Objective: Human gliomas are known to be immunosuppressive. Recent reports have suggested novel strategies to overcome this immunosuppression, including immunogene therapy. We examined expression of 10 immunologically important molecules by human gliomas in vitro, and we discuss the implications for immunogene therapy.
Methods: Early passage human glioma cultures and established human glioma cell lines were analyzed by flow cytometry for expression of Class I and II major histocompatibility complex (MHC), B7-2 (CD86), and Fas (CD95). Culture supernatants were assayed by enzyme-linked immunosorbent assay for interleukin (IL)-6, IL-10, IL-12, transforming growth factor beta2, prostaglandin E2, and granulocyte-macrophage colony-stimulating factor levels.
Results: All cultures (16 of 16 samples) expressed Class I MHC and Fas, but few expressed Class II MHC (1 of 16 samples) or B7-2 (0 of 16 samples). Nearly all expressed high levels of IL-6 (19 of 21 samples; mean, 36.5 +/- 10.8 ng/10(6) cells/d) and prostaglandin E2 (21 of 21 samples; mean, 15.6 +/- 4.5 ng/10(6) cells/d) levels, and many expressed transforming growth factor beta2 (13 of 21 samples; mean, 8.6 +/- 3.7 ng/10(6) cells/d). Although several cultures (6 of 14 samples) expressed granulocyte-macrophage colony-stimulating factor, expression levels were very low (mean, 0.2 +/- 0.1 ng/10(6) cells/d). Few cultures (4 of 21 samples) expressed measurable IL-10, and none (0 of 22 samples) expressed IL-12.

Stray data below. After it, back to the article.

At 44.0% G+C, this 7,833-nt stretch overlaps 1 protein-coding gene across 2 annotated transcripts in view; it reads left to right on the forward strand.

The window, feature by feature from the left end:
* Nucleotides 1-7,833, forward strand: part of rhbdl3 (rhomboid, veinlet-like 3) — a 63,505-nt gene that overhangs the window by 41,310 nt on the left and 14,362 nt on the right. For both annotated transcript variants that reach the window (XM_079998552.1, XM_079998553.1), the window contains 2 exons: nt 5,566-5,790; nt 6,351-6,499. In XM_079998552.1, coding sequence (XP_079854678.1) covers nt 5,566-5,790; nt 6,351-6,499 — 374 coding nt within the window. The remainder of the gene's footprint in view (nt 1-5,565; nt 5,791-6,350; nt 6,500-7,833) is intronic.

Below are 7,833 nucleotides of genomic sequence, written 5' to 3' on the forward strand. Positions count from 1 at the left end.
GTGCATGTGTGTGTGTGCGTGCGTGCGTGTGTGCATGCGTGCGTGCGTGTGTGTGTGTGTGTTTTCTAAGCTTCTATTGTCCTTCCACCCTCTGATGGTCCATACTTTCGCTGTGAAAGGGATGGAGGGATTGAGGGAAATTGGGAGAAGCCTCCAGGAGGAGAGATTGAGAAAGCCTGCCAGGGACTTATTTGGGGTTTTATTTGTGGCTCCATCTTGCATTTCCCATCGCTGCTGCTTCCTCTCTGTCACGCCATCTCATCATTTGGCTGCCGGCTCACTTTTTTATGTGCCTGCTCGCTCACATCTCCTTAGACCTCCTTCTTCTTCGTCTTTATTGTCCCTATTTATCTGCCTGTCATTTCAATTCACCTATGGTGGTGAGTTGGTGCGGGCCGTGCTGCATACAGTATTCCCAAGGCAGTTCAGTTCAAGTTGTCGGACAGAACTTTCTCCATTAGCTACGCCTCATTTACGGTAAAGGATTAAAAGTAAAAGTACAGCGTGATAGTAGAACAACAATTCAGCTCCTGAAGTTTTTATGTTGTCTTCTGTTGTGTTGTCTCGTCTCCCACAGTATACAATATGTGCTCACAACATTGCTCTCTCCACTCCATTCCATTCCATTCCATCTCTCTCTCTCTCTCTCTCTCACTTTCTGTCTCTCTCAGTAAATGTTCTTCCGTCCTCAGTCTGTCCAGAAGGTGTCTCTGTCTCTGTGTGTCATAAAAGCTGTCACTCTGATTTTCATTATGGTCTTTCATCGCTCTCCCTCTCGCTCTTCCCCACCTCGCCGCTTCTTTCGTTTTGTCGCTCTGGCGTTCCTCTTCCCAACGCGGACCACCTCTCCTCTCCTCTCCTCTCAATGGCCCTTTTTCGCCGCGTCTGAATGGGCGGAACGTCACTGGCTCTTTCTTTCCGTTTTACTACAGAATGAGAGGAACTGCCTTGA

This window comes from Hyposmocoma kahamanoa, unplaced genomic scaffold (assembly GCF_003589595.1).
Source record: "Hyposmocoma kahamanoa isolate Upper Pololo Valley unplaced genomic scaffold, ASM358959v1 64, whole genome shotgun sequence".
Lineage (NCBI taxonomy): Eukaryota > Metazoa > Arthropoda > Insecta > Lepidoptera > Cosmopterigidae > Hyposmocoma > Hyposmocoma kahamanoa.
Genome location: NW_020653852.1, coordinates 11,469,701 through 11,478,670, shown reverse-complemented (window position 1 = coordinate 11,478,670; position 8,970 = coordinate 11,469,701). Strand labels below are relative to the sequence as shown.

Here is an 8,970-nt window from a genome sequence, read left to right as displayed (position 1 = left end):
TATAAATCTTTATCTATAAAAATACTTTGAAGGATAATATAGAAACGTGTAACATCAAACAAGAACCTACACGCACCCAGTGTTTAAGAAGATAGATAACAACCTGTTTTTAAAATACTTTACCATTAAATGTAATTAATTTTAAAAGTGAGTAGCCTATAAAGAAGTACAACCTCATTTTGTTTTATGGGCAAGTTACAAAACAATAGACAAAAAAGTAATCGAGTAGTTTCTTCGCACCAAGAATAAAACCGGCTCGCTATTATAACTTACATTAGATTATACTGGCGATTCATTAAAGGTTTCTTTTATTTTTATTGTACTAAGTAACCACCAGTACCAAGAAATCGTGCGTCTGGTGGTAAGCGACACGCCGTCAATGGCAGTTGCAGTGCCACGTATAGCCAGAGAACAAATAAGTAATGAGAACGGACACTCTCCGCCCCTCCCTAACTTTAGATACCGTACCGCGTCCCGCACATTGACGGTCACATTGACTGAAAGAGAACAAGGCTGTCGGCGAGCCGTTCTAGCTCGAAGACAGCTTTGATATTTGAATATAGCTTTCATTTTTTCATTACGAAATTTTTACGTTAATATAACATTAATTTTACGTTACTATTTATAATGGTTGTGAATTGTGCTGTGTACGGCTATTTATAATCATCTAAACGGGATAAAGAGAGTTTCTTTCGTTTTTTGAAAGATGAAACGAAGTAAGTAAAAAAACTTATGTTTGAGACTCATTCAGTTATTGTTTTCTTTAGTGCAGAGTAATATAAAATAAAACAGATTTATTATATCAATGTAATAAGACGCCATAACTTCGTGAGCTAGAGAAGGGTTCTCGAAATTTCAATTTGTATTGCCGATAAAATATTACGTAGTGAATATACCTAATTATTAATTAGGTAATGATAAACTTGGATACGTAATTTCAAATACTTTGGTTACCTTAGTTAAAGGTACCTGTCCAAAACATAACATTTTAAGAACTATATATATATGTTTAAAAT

Conclusion: Class I MHC and Fas expression suggests that human glioma cells may be susceptible to Class I MHC-dependent cytotoxic T cell recognition and Fas-mediated killing. Unfortunately, transforming growth factor beta2 and prostaglandin E2 probably impair T cell activation, and IL-6 may shift immunity to less effective humoral (T helper 2) responses. Proinflammatory gene expression (B7-2, granulocyte-macrophage colony-stimulating factor, and/or IL-12) is lacking. Together, these results suggest that modifying glioma cells via proinflammatory gene transfer or immunoinhibitory gene suppression might stimulate immune responses that are effective against unmodified tumors.